We also know our impact on the environment affects the whole world, and it’s OK to want to be a good steward of our land.
Living in two cultures with such different value systems is hard, but you get to decide what works best for you. Regardless, know that connection to a community is vital to your well-being. Wherever you call home, whomever you call family, stay locked in as you give and receive love. This might look like sharing meals together, reminiscing on the good times, laughing together, getting curious about the inner world of your loved ones, and staying vulnerable by sharing the good and the bad in your life.
If you weren’t raised with your tribe or community, go and seek it out—it’s never too late to go home and learn who you are and where you come from. You could join ceremonies, attend a local powwow, reach out to a trusted shaman in your tribe or area, and seek out culturally competent health care providers to walk with you on this journey.
4. Check in with your body and heart.
Our ancestors knew the connection to our body, emotions, thoughts, and behaviors is sacred. Unfortunately, many of our recent generations endured so much trauma that it was too painful to stay connected to their body and emotions.
It’s our responsibility to find our way back to ourselves, our ancestral knowledge, the great spirit, and all living things. Performing a body scan is a great way to check in with yourself. Start by finding a comfortable space, then bring your attention to your feet. Notice any sensations or tension. Take a deep breath and observe how each part of your foot feels. Then, slowly move up your body and repeat this process with every new part, like your legs, your chest, and your neck.
If you notice an emotion during your body scan, pause and try to name what you’re feeling without judgment. Focus your attention on what the emotion feels like in your body, like nervousness manifesting in an upset stomach. Let the sensation exist while you continue to breathe slowly. This self-awareness practice can help you understand, accept, and take care of your emotions to promote overall well-being and an open heart.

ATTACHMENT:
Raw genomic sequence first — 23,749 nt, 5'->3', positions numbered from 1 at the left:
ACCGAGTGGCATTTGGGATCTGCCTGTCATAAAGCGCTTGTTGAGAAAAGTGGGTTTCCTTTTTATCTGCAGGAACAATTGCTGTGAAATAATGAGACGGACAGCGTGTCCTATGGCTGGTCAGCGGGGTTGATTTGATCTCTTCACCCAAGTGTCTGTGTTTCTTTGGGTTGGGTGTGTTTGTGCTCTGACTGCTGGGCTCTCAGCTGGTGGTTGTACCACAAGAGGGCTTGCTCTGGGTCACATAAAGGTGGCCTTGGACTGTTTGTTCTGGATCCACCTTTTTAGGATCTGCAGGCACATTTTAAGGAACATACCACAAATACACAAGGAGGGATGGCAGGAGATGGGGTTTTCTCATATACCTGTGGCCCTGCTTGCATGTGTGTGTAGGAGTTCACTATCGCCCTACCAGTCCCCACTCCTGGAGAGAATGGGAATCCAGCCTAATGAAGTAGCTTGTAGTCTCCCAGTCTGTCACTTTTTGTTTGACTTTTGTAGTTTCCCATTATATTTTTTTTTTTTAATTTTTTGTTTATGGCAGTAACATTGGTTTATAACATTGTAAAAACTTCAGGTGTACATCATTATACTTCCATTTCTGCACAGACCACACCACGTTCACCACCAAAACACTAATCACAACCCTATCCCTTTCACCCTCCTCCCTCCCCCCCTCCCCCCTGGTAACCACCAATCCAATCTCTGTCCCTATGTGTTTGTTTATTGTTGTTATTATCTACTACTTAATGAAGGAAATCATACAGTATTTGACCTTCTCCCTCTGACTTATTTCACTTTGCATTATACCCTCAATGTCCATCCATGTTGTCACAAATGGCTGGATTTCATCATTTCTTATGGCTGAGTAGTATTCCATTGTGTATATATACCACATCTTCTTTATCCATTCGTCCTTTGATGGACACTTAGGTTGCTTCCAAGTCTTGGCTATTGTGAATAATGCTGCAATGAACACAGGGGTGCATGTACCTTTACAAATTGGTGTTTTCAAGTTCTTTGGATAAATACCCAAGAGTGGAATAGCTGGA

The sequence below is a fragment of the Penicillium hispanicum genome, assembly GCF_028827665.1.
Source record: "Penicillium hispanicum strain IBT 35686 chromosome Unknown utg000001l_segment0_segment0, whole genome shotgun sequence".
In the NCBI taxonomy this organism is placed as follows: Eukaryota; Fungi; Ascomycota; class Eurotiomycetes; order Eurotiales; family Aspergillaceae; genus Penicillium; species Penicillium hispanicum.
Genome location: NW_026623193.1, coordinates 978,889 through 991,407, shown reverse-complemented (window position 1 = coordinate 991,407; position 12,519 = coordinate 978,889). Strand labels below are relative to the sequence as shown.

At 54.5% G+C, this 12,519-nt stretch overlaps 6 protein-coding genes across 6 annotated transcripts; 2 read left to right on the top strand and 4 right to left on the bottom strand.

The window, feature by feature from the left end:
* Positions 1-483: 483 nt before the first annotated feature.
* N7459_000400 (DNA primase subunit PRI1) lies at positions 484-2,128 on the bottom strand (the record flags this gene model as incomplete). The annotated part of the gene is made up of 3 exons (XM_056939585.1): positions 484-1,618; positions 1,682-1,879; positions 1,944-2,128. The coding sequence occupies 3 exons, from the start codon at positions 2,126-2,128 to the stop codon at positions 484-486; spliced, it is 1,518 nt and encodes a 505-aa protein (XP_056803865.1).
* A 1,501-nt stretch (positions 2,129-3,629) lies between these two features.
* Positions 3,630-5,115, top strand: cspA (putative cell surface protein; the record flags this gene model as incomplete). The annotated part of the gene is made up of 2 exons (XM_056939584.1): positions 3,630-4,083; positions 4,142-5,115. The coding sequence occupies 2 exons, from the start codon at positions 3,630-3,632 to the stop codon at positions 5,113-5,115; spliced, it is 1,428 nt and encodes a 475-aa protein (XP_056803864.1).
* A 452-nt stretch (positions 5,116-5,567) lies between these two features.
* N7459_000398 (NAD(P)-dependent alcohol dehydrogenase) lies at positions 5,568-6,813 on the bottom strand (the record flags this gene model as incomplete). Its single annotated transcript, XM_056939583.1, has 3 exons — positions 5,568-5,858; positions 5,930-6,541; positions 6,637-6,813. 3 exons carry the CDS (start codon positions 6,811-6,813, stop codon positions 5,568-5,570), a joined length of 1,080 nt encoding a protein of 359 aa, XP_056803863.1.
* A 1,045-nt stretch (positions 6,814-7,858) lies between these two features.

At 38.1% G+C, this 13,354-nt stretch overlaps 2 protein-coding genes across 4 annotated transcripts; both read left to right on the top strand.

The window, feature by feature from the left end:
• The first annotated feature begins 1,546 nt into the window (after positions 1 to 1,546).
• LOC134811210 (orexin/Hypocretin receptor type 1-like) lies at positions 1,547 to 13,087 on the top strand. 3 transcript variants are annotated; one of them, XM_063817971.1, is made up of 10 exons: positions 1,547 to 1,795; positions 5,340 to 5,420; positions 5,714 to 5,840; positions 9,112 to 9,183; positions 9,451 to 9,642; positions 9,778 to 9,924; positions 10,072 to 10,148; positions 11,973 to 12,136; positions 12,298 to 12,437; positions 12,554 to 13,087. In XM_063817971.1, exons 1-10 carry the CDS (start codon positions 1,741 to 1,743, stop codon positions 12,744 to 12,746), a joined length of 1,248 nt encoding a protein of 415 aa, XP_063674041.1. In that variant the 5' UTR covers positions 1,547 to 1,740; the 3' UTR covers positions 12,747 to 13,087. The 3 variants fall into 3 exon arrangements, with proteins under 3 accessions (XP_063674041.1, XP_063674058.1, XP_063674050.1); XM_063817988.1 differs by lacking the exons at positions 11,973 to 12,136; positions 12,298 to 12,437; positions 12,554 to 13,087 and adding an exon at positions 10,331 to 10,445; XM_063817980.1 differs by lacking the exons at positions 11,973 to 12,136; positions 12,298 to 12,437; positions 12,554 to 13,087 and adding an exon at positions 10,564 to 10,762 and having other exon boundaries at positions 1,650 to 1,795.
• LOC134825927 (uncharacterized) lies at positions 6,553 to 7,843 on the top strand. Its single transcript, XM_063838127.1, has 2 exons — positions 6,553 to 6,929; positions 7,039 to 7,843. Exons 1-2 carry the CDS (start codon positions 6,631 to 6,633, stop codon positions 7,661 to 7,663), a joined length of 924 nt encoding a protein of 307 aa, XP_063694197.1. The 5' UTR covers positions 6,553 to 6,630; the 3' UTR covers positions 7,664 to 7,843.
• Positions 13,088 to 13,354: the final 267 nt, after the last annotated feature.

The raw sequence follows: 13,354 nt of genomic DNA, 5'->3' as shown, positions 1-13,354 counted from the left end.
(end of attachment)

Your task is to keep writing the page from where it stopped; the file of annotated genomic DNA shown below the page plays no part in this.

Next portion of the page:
5. Find culturally competent therapists.
If you’re Indigenous, you’ve likely felt the effects of historical trauma. If you or your family have a painful history, trauma-informed therapy can help reduce symptoms of anxiety, depression, or post-traumatic stress disorder. Just to name a few benefits of this type of therapeutic work: It can help you learn effective ways to manage and regulate your emotions, gain insight into the impact of your experiences, foster self-empowerment, and reshape negative beliefs while improving your interpersonal relationships.
If you want to try trauma therapy, search for an evidence-based modality, like eye movement desensitization and reprocessing (EMDR). This type of therapy helps your brain reprocess those experiences and thoughts, reducing their emotional impact and encouraging you to move forward with confidence.
Another therapy that’s aligned with Indigenous healing is internal family systems (IFS). IFS recognizes the interconnectedness of individuals with nature, community, and various parts of the self. IFS therapy encourages you to imagine your mind as a team with different members (called “parts”), each having its own feelings, thoughts, and role within the system, and helps you understand and work with these “parts” to foster self-awareness and harmony between them.
Regardless of the type of therapy you choose, the most effective tool will always be an excellent connection with your therapist. It can be hard to find therapists who are part of the AI/AN peoples community, but we exist. You can find some of us through your tribe’s resources, the Department of Health and Human Services’ Indian Health Service, or directories like Inclusive Therapists. If you can’t find an Indigenous therapist, ask other potential therapists lots of questions to make sure they affirm your identity, are open to learning, and work to decolonize their therapy practice.
The bottom line: Our mental health journey is sacred; it’s a tapestry of culture, history, community, and connection to our planet. By getting back to our roots and taking care of ourselves and others, we become a part of something bigger. That sense of belonging tethers us to our greatest potential: a life well-lived—a life of purpose, beauty, and love. While our tribes may have different teachings, these principles transcend and connect us all. May we love and be loved in community with each other.
Wondermind does not provide medical advice, diagnosis, or treatment. Any information published on this website or by this brand is not intended as a replacement for medical advice. Always consult a qualified health or mental health professional with any questions or concerns about your mental health.